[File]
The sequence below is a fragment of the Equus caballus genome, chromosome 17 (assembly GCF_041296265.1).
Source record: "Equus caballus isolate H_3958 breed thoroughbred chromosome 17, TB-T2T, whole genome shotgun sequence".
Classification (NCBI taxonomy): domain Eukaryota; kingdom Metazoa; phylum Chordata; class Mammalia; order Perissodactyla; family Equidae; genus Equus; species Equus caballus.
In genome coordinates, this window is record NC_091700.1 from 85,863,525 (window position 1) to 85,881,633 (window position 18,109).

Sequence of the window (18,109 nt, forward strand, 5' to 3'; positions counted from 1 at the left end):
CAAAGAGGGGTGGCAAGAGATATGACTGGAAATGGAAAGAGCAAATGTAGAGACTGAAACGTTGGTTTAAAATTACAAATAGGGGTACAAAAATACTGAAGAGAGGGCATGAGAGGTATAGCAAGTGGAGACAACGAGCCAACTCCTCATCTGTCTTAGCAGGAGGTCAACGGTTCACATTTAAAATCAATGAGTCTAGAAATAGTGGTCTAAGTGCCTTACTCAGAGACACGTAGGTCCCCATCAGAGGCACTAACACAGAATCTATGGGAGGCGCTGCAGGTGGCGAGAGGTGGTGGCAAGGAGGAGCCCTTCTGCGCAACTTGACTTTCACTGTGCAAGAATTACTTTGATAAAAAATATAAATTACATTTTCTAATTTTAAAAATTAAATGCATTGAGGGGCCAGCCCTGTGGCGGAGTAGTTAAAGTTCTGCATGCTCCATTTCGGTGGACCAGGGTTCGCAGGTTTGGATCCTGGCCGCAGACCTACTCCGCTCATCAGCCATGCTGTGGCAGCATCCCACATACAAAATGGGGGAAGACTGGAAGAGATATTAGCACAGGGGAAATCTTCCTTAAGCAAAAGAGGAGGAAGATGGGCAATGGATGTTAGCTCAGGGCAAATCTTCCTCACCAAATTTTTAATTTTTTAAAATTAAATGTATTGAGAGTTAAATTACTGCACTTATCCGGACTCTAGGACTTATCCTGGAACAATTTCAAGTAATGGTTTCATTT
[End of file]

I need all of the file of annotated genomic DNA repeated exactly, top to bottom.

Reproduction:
The sequence below is a fragment of the Equus caballus genome, chromosome 17 (assembly GCF_041296265.1).
Source record: "Equus caballus isolate H_3958 breed thoroughbred chromosome 17, TB-T2T, whole genome shotgun sequence".
Classification (NCBI taxonomy): domain Eukaryota; kingdom Metazoa; phylum Chordata; class Mammalia; order Perissodactyla; family Equidae; genus Equus; species Equus caballus.
In genome coordinates, this window is record NC_091700.1 from 85,863,525 (window position 1) to 85,881,633 (window position 18,109).

Sequence of the window (18,109 nt, forward strand, 5' to 3'; positions counted from 1 at the left end):
CAAAGAGGGGTGGCAAGAGATATGACTGGAAATGGAAAGAGCAAATGTAGAGACTGAAACGTTGGTTTAAAATTACAAATAGGGGTACAAAAATACTGAAGAGAGGGCATGAGAGGTATAGCAAGTGGAGACAACGAGCCAACTCCTCATCTGTCTTAGCAGGAGGTCAACGGTTCACATTTAAAATCAATGAGTCTAGAAATAGTGGTCTAAGTGCCTTACTCAGAGACACGTAGGTCCCCATCAGAGGCACTAACACAGAATCTATGGGAGGCGCTGCAGGTGGCGAGAGGTGGTGGCAAGGAGGAGCCCTTCTGCGCAACTTGACTTTCACTGTGCAAGAATTACTTTGATAAAAAATATAAATTACATTTTCTAATTTTAAAAATTAAATGCATTGAGGGGCCAGCCCTGTGGCGGAGTAGTTAAAGTTCTGCATGCTCCATTTCGGTGGACCAGGGTTCGCAGGTTTGGATCCTGGCCGCAGACCTACTCCGCTCATCAGCCATGCTGTGGCAGCATCCCACATACAAAATGGGGGAAGACTGGAAGAGATATTAGCACAGGGGAAATCTTCCTTAAGCAAAAGAGGAGGAAGATGGGCAATGGATGTTAGCTCAGGGCAAATCTTCCTCACCAAATTTTTAATTTTTTAAAATTAAATGTATTGAGAGTTAAATTACTGCACTTATCCGGACTCTAGGACTTATCCTGGAACAATTTCAAGTAATGGTTTCATTT